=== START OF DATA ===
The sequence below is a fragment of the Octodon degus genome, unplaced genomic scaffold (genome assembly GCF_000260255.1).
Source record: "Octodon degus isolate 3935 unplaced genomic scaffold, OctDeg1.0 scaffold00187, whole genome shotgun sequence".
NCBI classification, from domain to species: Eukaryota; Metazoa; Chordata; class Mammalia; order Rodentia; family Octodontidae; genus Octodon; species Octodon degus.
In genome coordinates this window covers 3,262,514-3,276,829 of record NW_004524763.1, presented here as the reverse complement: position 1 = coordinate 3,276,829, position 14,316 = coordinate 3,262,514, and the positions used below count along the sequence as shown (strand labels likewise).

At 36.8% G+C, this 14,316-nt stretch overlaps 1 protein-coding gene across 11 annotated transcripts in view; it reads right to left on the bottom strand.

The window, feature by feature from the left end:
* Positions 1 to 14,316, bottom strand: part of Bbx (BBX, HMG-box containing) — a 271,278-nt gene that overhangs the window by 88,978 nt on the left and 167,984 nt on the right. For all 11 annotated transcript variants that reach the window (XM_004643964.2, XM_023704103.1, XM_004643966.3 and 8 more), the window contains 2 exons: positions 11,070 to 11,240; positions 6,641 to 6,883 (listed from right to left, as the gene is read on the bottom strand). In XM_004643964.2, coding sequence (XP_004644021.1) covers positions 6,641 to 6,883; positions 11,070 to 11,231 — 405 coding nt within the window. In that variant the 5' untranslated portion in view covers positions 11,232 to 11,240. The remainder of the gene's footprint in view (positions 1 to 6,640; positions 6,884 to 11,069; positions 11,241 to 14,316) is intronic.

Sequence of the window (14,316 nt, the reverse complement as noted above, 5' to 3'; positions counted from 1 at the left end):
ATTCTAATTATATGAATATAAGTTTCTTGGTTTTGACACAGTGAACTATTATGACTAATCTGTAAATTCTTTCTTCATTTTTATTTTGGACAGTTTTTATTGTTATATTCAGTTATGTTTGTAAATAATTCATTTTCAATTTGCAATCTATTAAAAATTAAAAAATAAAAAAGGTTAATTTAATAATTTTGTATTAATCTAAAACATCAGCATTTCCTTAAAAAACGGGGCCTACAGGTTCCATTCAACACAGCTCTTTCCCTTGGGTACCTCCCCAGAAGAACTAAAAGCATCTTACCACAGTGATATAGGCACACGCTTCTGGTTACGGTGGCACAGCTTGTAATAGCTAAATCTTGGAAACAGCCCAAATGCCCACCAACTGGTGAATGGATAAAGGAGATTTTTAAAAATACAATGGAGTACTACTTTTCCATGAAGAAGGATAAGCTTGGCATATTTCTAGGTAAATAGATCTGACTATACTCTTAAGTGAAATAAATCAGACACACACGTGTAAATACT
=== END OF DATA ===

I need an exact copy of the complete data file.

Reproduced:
The sequence below is a fragment of the Octodon degus genome, unplaced genomic scaffold (genome assembly GCF_000260255.1).
Source record: "Octodon degus isolate 3935 unplaced genomic scaffold, OctDeg1.0 scaffold00187, whole genome shotgun sequence".
NCBI classification, from domain to species: Eukaryota; Metazoa; Chordata; class Mammalia; order Rodentia; family Octodontidae; genus Octodon; species Octodon degus.
In genome coordinates this window covers 3,262,514-3,276,829 of record NW_004524763.1, presented here as the reverse complement: position 1 = coordinate 3,276,829, position 14,316 = coordinate 3,262,514, and the positions used below count along the sequence as shown (strand labels likewise).

At 36.8% G+C, this 14,316-nt stretch overlaps 1 protein-coding gene across 11 annotated transcripts in view; it reads right to left on the bottom strand.

The window, feature by feature from the left end:
* Positions 1 to 14,316, bottom strand: part of Bbx (BBX, HMG-box containing) — a 271,278-nt gene that overhangs the window by 88,978 nt on the left and 167,984 nt on the right. For all 11 annotated transcript variants that reach the window (XM_004643964.2, XM_023704103.1, XM_004643966.3 and 8 more), the window contains 2 exons: positions 11,070 to 11,240; positions 6,641 to 6,883 (listed from right to left, as the gene is read on the bottom strand). In XM_004643964.2, coding sequence (XP_004644021.1) covers positions 6,641 to 6,883; positions 11,070 to 11,231 — 405 coding nt within the window. In that variant the 5' untranslated portion in view covers positions 11,232 to 11,240. The remainder of the gene's footprint in view (positions 1 to 6,640; positions 6,884 to 11,069; positions 11,241 to 14,316) is intronic.

Sequence of the window (14,316 nt, the reverse complement as noted above, 5' to 3'; positions counted from 1 at the left end):
ATTCTAATTATATGAATATAAGTTTCTTGGTTTTGACACAGTGAACTATTATGACTAATCTGTAAATTCTTTCTTCATTTTTATTTTGGACAGTTTTTATTGTTATATTCAGTTATGTTTGTAAATAATTCATTTTCAATTTGCAATCTATTAAAAATTAAAAAATAAAAAAGGTTAATTTAATAATTTTGTATTAATCTAAAACATCAGCATTTCCTTAAAAAACGGGGCCTACAGGTTCCATTCAACACAGCTCTTTCCCTTGGGTACCTCCCCAGAAGAACTAAAAGCATCTTACCACAGTGATATAGGCACACGCTTCTGGTTACGGTGGCACAGCTTGTAATAGCTAAATCTTGGAAACAGCCCAAATGCCCACCAACTGGTGAATGGATAAAGGAGATTTTTAAAAATACAATGGAGTACTACTTTTCCATGAAGAAGGATAAGCTTGGCATATTTCTAGGTAAATAGATCTGACTATACTCTTAAGTGAAATAAATCAGACACACACGTGTAAATACT